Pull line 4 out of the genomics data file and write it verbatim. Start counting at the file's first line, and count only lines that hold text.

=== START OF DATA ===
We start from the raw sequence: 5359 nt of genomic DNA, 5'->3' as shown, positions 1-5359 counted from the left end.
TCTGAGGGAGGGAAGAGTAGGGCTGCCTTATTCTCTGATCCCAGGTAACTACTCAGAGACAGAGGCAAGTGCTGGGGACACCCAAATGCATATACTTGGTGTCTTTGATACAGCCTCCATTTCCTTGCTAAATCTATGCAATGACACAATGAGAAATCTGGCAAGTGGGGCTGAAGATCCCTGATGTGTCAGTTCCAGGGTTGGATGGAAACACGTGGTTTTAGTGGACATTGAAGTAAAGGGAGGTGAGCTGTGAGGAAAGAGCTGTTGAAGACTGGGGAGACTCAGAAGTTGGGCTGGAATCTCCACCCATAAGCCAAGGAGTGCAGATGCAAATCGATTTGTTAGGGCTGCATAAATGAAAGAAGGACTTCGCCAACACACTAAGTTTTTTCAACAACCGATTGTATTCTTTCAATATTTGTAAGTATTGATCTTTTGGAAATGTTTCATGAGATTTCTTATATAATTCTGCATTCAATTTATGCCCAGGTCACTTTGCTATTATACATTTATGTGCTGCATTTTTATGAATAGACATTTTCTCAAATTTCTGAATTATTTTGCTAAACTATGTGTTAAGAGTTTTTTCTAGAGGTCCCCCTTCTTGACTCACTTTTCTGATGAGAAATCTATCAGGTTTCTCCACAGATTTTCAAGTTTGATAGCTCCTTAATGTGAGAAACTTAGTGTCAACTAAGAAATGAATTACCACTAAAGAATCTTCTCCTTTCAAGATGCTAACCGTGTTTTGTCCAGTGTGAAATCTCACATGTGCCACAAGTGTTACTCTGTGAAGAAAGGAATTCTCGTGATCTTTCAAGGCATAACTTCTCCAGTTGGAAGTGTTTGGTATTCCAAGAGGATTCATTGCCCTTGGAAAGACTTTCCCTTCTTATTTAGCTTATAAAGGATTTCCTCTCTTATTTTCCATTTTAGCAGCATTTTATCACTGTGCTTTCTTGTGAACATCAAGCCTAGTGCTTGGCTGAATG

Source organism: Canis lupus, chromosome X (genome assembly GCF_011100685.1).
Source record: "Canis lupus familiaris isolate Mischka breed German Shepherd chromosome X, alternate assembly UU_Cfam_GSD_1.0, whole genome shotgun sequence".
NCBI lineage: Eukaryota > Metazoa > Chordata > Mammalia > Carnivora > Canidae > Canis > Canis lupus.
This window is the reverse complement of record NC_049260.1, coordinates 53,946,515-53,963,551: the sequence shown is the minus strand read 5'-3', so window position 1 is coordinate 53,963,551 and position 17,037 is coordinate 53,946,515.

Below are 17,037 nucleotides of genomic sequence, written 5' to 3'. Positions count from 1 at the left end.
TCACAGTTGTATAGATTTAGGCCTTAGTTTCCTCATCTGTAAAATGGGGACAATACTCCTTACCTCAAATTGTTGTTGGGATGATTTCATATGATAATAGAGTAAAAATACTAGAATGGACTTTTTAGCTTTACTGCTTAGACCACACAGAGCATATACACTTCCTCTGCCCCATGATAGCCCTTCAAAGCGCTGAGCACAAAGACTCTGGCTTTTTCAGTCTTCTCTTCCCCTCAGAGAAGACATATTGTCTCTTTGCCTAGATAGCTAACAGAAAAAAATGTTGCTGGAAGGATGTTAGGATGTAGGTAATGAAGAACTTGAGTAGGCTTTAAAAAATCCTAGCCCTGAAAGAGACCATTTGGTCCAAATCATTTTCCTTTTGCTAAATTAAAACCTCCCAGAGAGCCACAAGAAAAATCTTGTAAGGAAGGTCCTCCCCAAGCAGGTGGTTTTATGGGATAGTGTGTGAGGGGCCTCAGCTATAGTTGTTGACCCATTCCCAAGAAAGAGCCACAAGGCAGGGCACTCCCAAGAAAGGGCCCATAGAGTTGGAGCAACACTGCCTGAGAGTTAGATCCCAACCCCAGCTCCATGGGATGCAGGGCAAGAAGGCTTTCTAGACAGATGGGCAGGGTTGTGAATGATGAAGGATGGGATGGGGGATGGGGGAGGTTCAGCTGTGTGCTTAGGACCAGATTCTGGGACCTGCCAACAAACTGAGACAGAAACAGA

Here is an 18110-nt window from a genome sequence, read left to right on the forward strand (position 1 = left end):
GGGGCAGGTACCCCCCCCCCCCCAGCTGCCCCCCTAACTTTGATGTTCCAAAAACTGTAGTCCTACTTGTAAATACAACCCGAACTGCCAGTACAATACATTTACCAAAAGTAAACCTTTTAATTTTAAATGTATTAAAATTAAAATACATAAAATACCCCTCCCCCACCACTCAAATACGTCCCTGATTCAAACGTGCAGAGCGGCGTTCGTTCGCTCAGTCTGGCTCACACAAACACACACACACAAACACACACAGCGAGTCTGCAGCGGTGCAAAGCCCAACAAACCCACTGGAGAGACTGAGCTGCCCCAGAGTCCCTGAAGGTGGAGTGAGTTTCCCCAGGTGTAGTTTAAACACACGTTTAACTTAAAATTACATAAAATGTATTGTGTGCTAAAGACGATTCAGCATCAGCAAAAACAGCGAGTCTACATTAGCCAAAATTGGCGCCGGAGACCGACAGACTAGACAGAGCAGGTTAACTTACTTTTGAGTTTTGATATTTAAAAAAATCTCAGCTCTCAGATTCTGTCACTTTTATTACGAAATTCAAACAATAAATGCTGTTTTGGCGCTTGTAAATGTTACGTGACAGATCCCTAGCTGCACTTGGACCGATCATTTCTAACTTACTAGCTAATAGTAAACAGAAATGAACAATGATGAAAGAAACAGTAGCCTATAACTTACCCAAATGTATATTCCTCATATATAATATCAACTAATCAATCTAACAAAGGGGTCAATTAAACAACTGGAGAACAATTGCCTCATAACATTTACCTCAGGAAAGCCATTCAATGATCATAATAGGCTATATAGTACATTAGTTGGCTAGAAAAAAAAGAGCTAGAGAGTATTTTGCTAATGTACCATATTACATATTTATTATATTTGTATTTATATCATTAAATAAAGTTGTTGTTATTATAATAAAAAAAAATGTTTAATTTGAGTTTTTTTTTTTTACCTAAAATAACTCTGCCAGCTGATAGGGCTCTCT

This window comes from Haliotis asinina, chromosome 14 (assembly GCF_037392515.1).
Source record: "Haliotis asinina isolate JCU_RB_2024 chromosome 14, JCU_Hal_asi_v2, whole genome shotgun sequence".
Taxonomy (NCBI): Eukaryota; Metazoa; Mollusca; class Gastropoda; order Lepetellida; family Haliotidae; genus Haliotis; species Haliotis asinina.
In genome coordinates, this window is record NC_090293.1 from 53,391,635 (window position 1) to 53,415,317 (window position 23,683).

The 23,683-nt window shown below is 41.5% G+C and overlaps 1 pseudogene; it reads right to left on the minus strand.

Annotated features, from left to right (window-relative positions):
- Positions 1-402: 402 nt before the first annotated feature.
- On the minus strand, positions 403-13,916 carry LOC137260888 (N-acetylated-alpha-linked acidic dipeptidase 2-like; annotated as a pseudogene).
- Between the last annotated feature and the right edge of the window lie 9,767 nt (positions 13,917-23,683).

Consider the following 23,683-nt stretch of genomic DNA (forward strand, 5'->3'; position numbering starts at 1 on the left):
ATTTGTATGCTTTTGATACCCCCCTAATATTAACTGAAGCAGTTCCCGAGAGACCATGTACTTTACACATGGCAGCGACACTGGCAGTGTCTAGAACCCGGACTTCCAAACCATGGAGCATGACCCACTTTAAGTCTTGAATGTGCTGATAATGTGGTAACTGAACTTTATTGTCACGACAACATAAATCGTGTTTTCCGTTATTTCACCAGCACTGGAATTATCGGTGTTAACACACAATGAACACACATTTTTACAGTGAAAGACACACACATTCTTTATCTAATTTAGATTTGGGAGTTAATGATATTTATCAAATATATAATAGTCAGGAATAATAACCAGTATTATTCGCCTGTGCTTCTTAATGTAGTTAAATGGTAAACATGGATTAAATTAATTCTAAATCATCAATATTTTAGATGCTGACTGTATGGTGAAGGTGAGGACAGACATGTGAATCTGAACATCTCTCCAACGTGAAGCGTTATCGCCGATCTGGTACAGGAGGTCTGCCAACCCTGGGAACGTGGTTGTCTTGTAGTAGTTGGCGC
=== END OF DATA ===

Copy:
Source record: "Canis lupus familiaris isolate Mischka breed German Shepherd chromosome X, alternate assembly UU_Cfam_GSD_1.0, whole genome shotgun sequence".